I took the ACG course and then spent the rest of my time taking these exams and using the 30 question review feature. I spent 2-4 hours on each test. I took the exam then the next day I would go through every answer to take notes and read answers and documentation on every question. I only retook two practice tests that I did not pass.
I highly highly recommend joining both Adrian Cantrill - techstudyslack.com and Tutorial Dojo's slack channels! I learned a lot from being on these channels! People are constantly asking great questions and there are some really great cloud engineers on there! It's a great community.
Here are some study tips:
- Lots of autoscaling group questions, understand this topic very well!
- RDS, Mutli-AZ vs Read Replica
- ELB (classic vs network vs app)
- SQS (visibility timeout) FIFO, priorities
- Kinesis, firehose vs datastream. know what targets are available
- Lambda + API Gateway, when to use throttling
- IPv4 vs IPv6
- Lots of S3 question with classes and cost, S3 Lifecycle rules, Glacier, vs Glacier Deep Archive, know which classes have lifecycle restraints
- NACL vs Security Groups
- Dynamo DB use cases
- Elastic cache uses cases, Redis vs Memached
- NAT Gateway vs NAT Instance
- VPC Gateway Endpoint - which services use this and how to set this up
- Direct Connect components
- Lots of VPN questions, Site to Site, VPN Hub, Transit Gateway
- AWS Cloudtrail
- Diff EC2 classes (compute vs memory etc) I did not see the HDD(cold) vs SDD(general) etc questions that come up a lot on the practice
- File Gateway types
- Aurora Serverless
- IAM policies - how to construct them and know what they do
- IAM Roles when to use them? are they global?
- A lot of which file system to use (EBS, EFS, Storage Gateway, File Gateway),
- Spot Instances, in terms of cost and termination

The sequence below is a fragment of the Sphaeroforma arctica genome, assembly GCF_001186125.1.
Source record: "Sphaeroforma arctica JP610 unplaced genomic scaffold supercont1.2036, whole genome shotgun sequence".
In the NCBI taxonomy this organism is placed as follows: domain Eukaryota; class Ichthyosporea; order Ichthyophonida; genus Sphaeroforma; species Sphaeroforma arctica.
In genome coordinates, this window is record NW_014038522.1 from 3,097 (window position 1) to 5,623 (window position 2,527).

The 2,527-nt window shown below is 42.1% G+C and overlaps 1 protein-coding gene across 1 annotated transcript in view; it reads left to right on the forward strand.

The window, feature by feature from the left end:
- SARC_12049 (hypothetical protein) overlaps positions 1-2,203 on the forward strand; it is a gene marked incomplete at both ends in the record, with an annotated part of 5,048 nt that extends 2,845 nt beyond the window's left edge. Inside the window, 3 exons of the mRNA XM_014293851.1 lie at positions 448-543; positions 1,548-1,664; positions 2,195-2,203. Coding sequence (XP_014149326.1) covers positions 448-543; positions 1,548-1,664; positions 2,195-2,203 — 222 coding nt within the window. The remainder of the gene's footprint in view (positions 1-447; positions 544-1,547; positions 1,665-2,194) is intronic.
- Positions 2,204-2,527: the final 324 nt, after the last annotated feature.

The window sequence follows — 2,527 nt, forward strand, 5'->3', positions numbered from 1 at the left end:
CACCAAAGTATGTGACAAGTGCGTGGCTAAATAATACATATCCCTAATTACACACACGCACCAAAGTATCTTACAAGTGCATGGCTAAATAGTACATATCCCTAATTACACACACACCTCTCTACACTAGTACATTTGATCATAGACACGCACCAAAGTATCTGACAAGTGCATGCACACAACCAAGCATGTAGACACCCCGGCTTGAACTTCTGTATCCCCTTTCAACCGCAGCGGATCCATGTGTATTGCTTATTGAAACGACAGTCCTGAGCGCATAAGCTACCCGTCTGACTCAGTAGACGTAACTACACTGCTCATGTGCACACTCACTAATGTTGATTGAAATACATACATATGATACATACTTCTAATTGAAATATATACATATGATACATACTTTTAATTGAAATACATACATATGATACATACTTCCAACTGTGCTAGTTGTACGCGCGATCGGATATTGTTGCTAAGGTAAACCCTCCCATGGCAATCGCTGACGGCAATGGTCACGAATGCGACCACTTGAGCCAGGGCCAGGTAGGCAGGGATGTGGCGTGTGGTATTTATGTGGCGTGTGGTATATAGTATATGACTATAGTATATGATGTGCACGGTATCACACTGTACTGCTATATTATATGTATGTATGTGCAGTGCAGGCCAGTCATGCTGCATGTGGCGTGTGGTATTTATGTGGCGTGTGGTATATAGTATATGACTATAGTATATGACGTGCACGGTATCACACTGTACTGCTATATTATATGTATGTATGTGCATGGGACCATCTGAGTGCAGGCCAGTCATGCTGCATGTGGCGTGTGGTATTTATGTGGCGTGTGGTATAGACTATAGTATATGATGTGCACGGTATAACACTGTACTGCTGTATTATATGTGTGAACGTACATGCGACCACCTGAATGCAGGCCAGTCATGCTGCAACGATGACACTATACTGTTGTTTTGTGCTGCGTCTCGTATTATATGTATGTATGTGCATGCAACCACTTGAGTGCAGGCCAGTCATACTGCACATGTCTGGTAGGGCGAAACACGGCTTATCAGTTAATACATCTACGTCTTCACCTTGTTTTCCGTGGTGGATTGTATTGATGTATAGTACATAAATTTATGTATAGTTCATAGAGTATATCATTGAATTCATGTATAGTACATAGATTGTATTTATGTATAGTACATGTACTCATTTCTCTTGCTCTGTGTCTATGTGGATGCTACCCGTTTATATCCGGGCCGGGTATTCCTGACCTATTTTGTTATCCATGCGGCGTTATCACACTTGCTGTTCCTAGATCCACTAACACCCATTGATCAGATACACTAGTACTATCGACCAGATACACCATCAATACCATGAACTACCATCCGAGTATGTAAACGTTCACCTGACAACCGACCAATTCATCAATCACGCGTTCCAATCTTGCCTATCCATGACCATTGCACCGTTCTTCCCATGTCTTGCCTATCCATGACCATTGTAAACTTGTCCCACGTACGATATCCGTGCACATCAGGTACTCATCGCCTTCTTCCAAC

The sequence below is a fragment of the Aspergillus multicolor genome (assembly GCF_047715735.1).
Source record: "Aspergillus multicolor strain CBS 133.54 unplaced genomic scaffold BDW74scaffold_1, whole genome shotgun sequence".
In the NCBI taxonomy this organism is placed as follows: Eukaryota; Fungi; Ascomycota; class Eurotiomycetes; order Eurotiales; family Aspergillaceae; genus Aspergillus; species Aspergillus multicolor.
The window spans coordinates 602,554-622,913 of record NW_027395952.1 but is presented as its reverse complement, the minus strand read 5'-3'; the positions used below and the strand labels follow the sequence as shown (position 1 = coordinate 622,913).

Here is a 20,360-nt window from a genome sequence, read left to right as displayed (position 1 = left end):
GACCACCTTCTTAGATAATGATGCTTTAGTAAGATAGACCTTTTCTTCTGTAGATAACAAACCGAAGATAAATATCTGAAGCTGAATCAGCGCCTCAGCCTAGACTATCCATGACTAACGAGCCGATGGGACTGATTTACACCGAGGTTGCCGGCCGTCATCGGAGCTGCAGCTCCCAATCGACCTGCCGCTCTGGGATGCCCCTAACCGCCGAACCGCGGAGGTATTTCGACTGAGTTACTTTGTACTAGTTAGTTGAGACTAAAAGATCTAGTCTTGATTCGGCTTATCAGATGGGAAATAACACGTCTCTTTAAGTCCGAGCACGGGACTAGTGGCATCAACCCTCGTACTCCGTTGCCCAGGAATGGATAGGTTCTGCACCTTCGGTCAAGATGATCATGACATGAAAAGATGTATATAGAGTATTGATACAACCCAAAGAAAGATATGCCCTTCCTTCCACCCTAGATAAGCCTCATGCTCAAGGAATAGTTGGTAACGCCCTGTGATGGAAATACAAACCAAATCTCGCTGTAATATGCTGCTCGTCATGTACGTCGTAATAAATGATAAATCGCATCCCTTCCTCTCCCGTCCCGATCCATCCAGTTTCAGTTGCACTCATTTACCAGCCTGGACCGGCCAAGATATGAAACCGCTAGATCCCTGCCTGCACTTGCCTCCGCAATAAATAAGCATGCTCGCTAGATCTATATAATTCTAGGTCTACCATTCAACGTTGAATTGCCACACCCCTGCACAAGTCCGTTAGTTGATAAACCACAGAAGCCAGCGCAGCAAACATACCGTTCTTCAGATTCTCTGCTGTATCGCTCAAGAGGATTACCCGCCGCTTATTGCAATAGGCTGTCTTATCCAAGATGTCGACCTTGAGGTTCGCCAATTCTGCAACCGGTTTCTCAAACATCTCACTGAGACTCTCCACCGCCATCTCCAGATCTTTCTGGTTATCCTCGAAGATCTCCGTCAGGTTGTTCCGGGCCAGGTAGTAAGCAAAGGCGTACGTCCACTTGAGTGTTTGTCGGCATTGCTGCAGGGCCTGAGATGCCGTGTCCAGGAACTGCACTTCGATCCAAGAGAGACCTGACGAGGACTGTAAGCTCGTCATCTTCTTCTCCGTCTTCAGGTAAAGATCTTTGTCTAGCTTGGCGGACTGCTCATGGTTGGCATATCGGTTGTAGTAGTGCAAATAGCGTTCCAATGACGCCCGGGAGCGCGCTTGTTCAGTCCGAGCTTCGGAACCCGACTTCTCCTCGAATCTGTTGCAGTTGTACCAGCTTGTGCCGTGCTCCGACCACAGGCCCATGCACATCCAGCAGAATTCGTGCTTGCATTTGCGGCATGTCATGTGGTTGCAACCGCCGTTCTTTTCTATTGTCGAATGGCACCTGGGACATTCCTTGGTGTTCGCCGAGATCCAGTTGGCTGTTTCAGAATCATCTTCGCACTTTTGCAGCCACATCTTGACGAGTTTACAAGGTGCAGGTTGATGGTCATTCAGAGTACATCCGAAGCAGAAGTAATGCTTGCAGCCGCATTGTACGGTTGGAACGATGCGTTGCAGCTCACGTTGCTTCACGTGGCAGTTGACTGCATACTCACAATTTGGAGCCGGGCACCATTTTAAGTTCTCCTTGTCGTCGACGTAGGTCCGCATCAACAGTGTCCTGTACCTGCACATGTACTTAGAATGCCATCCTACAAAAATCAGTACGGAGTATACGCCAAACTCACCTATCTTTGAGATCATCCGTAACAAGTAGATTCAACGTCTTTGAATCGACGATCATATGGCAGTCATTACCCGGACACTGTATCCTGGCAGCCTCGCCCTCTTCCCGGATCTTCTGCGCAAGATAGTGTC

- AWS Config - how it can be used, useful for tagging resources
Good luck on your cloud journey.
AWS is introducing Exam Lab questions on all associate exams, so it is important to get experience with the AWS Console and AWS CLI.
I recommend after studying a topic in the console attempting to do everything from the CLI. You can do most of this from AWS CloudShell.
Sandboxes are great to help you get exposure to AWS services, its important to run scenarios on your own to gain experience when no guardrails in place. I will never forget to set billing alarms and budgets after my first billing mishap.
Remember to not leave too much time between your practice exams and the real exam.
Thanks for the great advice!
I actually took the exam several months ago and just migrated this post from my old blog. I just made a second update.
I agree that getting comfortable with the CLI is very useful and practical. I was lucky enough to be doing some of the job work while I studied so I was able to apply a lot of what I was learning. This helped me understand the material very well.
Yes, I forgot to set up billing alarms and ended up with a $30 bill for one month.
I think I took the exam like a day or two after taking my last practice exam. I did take like 2-3 days off at one point towards the end. I needed to clear my head before wrapping up my review. You kind of start to get tunnel vision at some point.